So paid the $369.11 bill, then went to the web site and changed my plan. Last week I got a bill with $105 in extra fees. I called today, explained I’d changed my plan after talking to the CSR, and could they resolve the excess charges. No, they said, because I should have changed it by phone. I shouldn’t have used the web site. Didn’t I see the little notice on the web site saying changes wouldn’t go into effect for another month? I told them the CSR didn’t tell me I’d be penalized for using the web site. There was nothing they could do now, they said.

I asked to speak to my CSR’s supervisor. “Guy” confirmed the records showed I had indeed changed my plan online shortly after speaking with a CSR. After much pleading on my part, told me he’d split the $105 with me. I asked to speak to his boss. “If you do, I can’t guarantee my offer.”

His boss informed me there was nothing he could do, there was no way to resolve the charges, I was responsible for them because I’d changed my plan online, and I should be responsible. He said the online service was for my convenience. I said a $105 charge wasn’t convenient.  He reminded me that I could have gotten $52.50 in credit had I only accepted Guy’s offer, but now there was nothing he could do.

A CSR the previous month told me to use the web site, that my huge bill was the result of my failure to use the web site. The CSRs this month told me my huge bill was the result of my using the same web site.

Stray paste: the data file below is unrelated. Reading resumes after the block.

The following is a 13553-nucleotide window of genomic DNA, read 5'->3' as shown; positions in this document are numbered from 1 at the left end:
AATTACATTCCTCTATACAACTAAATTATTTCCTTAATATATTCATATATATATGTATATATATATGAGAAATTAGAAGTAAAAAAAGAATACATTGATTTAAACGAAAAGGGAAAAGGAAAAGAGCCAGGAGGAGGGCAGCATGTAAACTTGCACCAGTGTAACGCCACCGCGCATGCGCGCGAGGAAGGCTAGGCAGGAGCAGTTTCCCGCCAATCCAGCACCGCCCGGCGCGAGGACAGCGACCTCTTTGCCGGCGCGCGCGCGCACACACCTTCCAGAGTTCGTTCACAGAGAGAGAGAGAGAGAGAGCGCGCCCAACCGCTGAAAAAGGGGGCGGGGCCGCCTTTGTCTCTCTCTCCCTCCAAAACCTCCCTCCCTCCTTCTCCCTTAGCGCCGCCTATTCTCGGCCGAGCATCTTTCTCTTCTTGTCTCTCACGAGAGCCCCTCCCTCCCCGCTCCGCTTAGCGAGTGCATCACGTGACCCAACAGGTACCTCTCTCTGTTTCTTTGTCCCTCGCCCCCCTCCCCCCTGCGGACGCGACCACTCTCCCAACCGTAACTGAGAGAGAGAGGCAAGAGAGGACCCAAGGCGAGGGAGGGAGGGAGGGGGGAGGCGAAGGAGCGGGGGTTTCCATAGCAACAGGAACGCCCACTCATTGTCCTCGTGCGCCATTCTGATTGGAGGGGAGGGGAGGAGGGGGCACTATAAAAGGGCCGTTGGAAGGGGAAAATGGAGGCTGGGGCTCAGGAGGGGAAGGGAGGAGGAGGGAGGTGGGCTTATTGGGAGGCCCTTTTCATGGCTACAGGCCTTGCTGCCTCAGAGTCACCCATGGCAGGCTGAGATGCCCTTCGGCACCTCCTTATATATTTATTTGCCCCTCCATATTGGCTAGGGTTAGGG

T-Mobile seems to find any reason to overcharge, and no recourse for resolving problems, even when a customer genuinely wants to, and clearly makes efforts to do so. They really seem to want customers to be unable to change their plans, so they can keep charging for extra minutes. I did what they said, and they still overcharged me, blaming me for using the same web service they blamed me for not using the previous month.

There’s nothing they can do, their hands are tied, they’re helpless to help me (except Guy was briefly given miraculous powers to offer me $52.50 for a few minutes, but these powers were just as mysteriously lost when I spoke with his superior). I sure know what helpless feels like – I’ve been overbilled $375 now, after doing what the CSRs told me to do.

All I can do now is write about it.

The store, she is taking forever

Now the problem is the payment authorization service is delaying…and we can’t take orders until that’s set up…so we wait and wait. And then right when we think we’re done, some new technical glitch presents itself. It’s driving me crazy. I’m really hoping it can go live by Monday…

But we are getting closer. Click on the eentsy image below for a sneak peek screenshot of the store-in-progress.

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Lloyd Kaufman Defines Media Consolidation

Lloyd Kaufman, Chairman of the IFTA, delivers a speech on media consolidation and the dangers it poses to independent art.

“fairies are forever”

As we know from the US Constitution, copyright is permitted

To promote the Progress of Science and useful Arts

This was supposed to be for limited Times, but Big Media corporations like Disney have managed to extend copyright terms continually. How are their efforts promoting the Progress of Science and useful Arts?

Fairies!

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That’s right, the way for the new Disney Fairies franchise has been paved by Disney’s tireless efforts to secure endless copyright extensions. Limited copyright terms would conflict with their “Fairies” business plan: